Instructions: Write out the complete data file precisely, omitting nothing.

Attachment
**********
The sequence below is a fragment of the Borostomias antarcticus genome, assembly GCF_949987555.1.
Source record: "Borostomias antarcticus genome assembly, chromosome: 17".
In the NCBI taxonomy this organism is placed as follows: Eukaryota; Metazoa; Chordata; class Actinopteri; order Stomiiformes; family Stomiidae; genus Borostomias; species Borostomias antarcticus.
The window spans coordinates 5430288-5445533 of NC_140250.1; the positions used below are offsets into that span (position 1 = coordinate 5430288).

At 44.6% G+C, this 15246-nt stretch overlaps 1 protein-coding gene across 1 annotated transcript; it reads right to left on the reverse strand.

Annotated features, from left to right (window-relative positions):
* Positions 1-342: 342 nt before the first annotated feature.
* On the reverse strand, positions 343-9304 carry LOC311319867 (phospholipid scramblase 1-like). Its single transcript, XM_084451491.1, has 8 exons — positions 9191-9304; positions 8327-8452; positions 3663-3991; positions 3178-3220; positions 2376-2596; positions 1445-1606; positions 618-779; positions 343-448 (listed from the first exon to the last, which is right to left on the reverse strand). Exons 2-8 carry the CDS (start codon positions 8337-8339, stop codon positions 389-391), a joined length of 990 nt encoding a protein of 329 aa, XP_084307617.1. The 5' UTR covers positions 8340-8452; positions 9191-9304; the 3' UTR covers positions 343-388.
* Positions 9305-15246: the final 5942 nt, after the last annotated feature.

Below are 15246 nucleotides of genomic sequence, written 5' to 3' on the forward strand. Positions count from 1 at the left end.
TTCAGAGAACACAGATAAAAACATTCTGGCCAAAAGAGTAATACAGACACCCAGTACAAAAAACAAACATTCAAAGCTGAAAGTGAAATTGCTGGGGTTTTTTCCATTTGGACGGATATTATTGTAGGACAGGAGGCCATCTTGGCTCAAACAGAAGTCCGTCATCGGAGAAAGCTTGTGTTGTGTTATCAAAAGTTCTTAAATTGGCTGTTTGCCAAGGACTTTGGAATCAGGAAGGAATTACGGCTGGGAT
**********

The sequence below is a fragment of the Borostomias antarcticus genome, assembly GCF_949987555.1.
Source record: "Borostomias antarcticus genome assembly, chromosome: 17".
In the NCBI taxonomy this organism is placed as follows: Eukaryota; Metazoa; Chordata; class Actinopteri; order Stomiiformes; family Stomiidae; genus Borostomias; species Borostomias antarcticus.
The window spans coordinates 5430288-5445533 of NC_140250.1; the positions used below are offsets into that span (position 1 = coordinate 5430288).

At 44.6% G+C, this 15246-nt stretch overlaps 1 protein-coding gene across 1 annotated transcript; it reads right to left on the reverse strand.

Annotated features, from left to right (window-relative positions):
* Positions 1-342: 342 nt before the first annotated feature.
* On the reverse strand, positions 343-9304 carry LOC311319867 (phospholipid scramblase 1-like). Its single transcript, XM_084451491.1, has 8 exons — positions 9191-9304; positions 8327-8452; positions 3663-3991; positions 3178-3220; positions 2376-2596; positions 1445-1606; positions 618-779; positions 343-448 (listed from the first exon to the last, which is right to left on the reverse strand). Exons 2-8 carry the CDS (start codon positions 8337-8339, stop codon positions 389-391), a joined length of 990 nt encoding a protein of 329 aa, XP_084307617.1. The 5' UTR covers positions 8340-8452; positions 9191-9304; the 3' UTR covers positions 343-388.
* Positions 9305-15246: the final 5942 nt, after the last annotated feature.

Below are 15246 nucleotides of genomic sequence, written 5' to 3' on the forward strand. Positions count from 1 at the left end.
TTCAGAGAACACAGATAAAAACATTCTGGCCAAAAGAGTAATACAGACACCCAGTACAAAAAACAAACATTCAAAGCTGAAAGTGAAATTGCTGGGGTTTTTTCCATTTGGACGGATATTATTGTAGGACAGGAGGCCATCTTGGCTCAAACAGAAGTCCGTCATCGGAGAAAGCTTGTGTTGTGTTATCAAAAGTTCTTAAATTGGCTGTTTGCCAAGGACTTTGGAATCAGGAAGGAATTACGGCTGGGAT